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Loose Mouse Bait Has Been Banned by EPA

By Chris Williams on March 25, 2013.

Poison label signAre you still using loose rodent bait pellets in your home? Maybe in one of those little yellow boxes that you pop open and stick in a corner of the kitchen. Did you know that EPA outlawed the sale of that kind of rodent bait almost two years ago? In a fall 2012 survey of professional pest control companies, 38% reported that they often see loose rodent bait in their customers’ homes. Only 9% reported seeing bait inside child-resistant bait stations.

After a 3-year phase-in period, EPA mandated that, effective June 4, 2011, loose rodent bait could no longer be sold to the general public. All mouse and rat bait must be sold as either a paste bait or a bait block. And all baits must be sold with a protective EPA-approved bait station to keep children and pets from reaching the bait. Existing stocks were allowed to be sold and used until depleted. The impetus for this decision was EPA’s commitment to prevent child pesticide poisoning. Approximately 10,000 children a year are accidentally exposed to mouse and rat baits, sometimes with dire results.

Pest control professionals have been required to use tamper-resistant bait stations for many years. If rodent bait cannot be placed in a location that is inaccessible to children and pets, professionals must place it inside a special type of bait box which children cannot access. The labels on all of the rodent baits that we use carry that specific use statement that is enforced by law. But, until recently, there has been no such requirement for rodent baits that are sold to the public for use in homes, other buildings, or yards.

It’s almost certain that very few homeowners have heard of this new EPA requirement. It’s up to the manufacturers of the rodent baits to make the changes in packaging and labeling so that consumers are no longer able to purchase and use loose bait. All rodenticide manufacturers, except one, have complied with EPA’s new required safety standards for consumer products. For companies that complied with the new standards in 2011, EPA has received no reports of children being exposed to bait that is contained in bait stations. Unfortunately, D-Con, a giant manufacturer of rodent bait, has refused to make the changes required by EPA. As a result, on January 30, 2013, EPA announced its intent to cancel the registration of 12 different D-Con brand rodent control products. These products are still being sold to consumers as pellets or powders without the required protective bait stations. Eight of the D-Con products also contain a pesticide that EPA has banned from consumer use. The D-Con manufacturer has requested a hearing which means the products can still be sold during the process.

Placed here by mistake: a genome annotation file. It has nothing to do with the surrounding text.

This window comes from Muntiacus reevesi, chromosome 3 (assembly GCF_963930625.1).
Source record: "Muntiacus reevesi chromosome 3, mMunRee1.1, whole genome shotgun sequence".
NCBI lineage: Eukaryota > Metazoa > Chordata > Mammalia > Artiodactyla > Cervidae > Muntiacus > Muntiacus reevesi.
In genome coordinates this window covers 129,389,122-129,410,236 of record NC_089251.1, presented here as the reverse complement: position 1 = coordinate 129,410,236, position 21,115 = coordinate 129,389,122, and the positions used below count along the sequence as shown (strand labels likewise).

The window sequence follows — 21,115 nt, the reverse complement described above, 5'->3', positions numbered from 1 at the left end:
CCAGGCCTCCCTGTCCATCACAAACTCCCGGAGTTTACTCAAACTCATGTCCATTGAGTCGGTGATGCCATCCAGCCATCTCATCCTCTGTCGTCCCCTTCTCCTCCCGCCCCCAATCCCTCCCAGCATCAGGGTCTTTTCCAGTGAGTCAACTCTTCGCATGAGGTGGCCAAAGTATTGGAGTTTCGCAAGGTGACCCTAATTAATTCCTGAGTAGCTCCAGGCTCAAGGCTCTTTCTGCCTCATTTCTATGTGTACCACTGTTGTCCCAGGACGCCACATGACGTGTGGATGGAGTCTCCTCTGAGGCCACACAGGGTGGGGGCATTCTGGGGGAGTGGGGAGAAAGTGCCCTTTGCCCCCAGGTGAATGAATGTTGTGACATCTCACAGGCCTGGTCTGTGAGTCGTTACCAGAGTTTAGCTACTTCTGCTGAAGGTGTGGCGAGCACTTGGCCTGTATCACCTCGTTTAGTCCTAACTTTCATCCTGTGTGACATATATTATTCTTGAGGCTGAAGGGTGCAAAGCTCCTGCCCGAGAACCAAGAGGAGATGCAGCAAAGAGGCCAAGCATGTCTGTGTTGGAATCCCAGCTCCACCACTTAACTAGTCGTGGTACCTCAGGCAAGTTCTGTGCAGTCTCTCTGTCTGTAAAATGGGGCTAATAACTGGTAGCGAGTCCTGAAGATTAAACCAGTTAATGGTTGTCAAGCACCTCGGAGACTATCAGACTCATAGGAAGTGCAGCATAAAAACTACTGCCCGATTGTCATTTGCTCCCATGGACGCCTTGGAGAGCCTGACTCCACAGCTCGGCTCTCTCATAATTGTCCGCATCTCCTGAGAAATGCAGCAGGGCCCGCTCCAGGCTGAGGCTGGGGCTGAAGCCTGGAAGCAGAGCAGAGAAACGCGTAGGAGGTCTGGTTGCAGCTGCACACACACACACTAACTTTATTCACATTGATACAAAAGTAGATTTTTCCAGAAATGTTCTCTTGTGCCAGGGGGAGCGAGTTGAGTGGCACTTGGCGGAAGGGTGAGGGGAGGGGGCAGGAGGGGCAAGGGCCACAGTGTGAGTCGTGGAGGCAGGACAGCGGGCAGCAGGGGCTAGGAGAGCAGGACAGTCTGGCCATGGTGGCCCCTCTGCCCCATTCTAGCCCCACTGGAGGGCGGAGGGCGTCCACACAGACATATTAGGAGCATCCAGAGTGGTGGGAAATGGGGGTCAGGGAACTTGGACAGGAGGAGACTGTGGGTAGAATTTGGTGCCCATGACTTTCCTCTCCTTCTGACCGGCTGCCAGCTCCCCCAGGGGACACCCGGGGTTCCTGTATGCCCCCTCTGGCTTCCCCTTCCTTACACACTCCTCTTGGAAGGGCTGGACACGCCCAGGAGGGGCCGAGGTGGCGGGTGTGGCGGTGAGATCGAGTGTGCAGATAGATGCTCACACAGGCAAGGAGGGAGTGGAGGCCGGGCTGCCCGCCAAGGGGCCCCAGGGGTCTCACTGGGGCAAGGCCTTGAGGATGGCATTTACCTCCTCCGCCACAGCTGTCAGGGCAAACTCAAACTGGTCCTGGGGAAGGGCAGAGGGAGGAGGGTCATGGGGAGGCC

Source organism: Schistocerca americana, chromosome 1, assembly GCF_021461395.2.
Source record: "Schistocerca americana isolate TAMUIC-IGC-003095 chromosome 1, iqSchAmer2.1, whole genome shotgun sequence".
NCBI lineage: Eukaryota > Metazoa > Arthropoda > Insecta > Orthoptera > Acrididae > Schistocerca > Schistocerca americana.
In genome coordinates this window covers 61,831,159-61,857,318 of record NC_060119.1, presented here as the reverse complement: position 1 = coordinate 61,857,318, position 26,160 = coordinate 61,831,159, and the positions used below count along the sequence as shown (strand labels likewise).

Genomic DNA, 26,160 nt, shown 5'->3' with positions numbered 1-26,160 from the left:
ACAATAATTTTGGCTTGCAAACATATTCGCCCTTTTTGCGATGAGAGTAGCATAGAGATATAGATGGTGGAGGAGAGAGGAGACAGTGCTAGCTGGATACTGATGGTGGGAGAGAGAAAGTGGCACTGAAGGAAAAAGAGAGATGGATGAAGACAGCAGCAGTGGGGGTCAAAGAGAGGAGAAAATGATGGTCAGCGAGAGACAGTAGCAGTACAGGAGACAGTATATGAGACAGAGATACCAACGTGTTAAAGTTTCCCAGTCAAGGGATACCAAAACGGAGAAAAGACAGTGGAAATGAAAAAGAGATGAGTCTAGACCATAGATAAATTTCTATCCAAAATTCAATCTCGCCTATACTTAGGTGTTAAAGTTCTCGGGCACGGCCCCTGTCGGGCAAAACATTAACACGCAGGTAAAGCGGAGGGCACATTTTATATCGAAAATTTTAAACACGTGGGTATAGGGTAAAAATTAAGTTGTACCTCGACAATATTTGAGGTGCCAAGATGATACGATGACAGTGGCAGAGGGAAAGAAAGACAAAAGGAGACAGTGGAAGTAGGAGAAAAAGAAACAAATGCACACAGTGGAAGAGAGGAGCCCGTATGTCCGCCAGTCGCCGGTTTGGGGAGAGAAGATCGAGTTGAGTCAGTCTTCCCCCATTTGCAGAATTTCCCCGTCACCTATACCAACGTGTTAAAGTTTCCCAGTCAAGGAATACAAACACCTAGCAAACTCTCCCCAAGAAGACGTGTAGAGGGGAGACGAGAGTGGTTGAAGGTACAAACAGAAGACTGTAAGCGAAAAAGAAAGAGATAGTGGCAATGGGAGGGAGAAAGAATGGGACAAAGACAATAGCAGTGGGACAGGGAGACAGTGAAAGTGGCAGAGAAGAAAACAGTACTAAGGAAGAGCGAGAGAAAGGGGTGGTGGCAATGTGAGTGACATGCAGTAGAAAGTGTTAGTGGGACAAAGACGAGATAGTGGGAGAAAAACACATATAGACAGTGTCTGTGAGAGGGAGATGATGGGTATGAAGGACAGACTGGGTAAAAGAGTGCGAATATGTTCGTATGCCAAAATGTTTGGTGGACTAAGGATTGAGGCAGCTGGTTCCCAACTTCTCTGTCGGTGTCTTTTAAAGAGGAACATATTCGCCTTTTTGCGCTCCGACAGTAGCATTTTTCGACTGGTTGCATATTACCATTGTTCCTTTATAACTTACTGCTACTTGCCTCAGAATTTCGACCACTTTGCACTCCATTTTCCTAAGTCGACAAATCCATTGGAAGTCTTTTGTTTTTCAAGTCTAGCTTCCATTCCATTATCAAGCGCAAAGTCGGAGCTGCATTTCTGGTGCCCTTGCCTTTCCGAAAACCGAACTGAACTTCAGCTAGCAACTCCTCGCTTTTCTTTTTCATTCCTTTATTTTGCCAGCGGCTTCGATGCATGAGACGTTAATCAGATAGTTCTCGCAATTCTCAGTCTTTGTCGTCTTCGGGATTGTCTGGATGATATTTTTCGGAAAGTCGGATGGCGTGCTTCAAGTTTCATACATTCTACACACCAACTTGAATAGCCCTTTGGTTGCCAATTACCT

If you still have mouse bait pellets or meal bait in your garage or shed, you should discard them, or purchase a “child-resistant” rodenticide bait station to hold the baits. If you see D-Con loose bait products for sale on store shelves, know that these products do not comply with EPA’s guidelines for child safety. There are at least 30 other rodent control baits for sale that meet EPA’s new, more protective standards. Choose one of these or call a professional. We always put safety first.

Photo credit: tamanegi28 / Foter.com / CC BY-NC

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